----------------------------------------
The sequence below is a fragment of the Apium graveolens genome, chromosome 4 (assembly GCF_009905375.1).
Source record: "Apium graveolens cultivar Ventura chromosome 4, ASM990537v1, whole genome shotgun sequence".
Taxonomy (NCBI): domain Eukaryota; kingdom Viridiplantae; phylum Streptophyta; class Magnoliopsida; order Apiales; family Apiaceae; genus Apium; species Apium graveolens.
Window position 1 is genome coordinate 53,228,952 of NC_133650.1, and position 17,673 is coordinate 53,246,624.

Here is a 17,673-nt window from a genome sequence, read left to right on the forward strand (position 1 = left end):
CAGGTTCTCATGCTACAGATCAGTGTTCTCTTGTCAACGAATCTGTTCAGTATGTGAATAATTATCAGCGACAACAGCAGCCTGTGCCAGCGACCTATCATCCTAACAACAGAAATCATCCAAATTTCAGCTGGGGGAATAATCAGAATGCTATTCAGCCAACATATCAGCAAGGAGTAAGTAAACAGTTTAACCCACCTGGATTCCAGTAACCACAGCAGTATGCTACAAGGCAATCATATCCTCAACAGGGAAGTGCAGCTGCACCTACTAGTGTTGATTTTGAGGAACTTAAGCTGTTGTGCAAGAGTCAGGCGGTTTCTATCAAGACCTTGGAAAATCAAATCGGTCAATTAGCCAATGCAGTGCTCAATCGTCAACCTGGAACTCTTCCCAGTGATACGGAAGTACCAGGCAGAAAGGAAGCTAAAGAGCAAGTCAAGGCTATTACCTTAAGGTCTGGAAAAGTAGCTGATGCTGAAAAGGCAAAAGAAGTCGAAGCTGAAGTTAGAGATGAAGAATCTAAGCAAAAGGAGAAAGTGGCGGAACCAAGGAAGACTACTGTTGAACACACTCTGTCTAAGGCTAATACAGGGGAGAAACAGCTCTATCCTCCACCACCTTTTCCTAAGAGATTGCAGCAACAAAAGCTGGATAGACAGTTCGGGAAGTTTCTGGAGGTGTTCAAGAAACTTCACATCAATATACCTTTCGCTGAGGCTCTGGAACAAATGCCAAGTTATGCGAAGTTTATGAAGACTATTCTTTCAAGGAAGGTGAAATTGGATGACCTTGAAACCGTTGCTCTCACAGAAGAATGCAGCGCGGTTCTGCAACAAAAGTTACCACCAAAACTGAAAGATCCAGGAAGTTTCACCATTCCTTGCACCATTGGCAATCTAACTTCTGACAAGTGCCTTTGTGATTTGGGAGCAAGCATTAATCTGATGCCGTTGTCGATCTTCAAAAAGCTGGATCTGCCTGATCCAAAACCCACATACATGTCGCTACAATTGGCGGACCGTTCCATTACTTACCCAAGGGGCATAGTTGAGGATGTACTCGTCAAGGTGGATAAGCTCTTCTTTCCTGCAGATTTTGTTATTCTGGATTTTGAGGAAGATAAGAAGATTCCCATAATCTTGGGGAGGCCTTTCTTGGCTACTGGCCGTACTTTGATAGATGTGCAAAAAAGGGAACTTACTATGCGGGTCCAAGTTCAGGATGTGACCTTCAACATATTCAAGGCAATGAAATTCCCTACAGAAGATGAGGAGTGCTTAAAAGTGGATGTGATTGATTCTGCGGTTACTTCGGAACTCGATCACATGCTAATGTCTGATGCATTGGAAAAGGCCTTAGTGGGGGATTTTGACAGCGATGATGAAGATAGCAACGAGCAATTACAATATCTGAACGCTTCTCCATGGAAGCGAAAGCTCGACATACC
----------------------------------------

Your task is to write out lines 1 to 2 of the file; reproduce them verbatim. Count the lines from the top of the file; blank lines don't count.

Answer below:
The sequence below is a fragment of the Apium graveolens genome, chromosome 4 (assembly GCF_009905375.1).
Source record: "Apium graveolens cultivar Ventura chromosome 4, ASM990537v1, whole genome shotgun sequence".